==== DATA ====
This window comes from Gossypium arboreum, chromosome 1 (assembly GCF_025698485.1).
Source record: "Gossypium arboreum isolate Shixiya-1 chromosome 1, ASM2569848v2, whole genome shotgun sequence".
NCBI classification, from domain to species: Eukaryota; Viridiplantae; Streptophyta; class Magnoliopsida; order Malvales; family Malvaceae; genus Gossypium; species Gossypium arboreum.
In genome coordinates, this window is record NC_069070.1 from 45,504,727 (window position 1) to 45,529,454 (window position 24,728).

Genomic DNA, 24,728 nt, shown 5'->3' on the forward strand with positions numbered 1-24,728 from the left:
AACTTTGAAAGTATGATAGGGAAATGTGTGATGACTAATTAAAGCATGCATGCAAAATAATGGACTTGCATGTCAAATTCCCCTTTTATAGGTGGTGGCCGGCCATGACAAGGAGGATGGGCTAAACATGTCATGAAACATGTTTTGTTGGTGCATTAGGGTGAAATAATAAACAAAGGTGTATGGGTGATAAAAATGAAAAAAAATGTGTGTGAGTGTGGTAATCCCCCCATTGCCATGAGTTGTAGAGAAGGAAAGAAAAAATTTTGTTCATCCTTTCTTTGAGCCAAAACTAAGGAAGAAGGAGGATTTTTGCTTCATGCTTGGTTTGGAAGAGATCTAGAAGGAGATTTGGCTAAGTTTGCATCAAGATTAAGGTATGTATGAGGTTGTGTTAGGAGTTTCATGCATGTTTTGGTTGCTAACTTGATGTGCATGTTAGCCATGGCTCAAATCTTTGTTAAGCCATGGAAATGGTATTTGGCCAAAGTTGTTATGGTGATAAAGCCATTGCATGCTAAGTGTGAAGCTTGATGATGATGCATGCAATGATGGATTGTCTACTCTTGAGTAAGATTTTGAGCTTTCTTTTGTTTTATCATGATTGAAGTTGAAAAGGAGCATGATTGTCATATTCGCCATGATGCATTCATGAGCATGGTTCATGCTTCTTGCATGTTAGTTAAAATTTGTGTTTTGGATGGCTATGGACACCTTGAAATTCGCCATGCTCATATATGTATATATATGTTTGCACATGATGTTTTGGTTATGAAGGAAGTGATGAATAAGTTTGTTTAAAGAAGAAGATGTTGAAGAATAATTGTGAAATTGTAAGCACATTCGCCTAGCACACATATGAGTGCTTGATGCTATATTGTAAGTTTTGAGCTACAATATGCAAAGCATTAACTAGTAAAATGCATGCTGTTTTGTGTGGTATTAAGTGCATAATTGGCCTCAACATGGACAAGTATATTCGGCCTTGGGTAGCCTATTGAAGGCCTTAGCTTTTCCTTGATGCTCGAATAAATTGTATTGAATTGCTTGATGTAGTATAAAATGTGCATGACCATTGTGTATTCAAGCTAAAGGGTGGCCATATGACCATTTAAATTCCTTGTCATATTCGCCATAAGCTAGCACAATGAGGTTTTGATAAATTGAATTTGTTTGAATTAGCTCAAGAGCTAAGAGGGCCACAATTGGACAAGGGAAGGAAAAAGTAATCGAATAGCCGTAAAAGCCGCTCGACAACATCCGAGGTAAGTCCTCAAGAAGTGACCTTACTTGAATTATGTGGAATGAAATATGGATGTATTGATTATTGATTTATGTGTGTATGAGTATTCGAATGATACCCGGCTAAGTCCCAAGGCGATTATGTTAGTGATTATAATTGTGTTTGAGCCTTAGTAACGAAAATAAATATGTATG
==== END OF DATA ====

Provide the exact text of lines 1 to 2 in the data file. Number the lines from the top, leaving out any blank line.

This window comes from Gossypium arboreum, chromosome 1 (assembly GCF_025698485.1).
Source record: "Gossypium arboreum isolate Shixiya-1 chromosome 1, ASM2569848v2, whole genome shotgun sequence".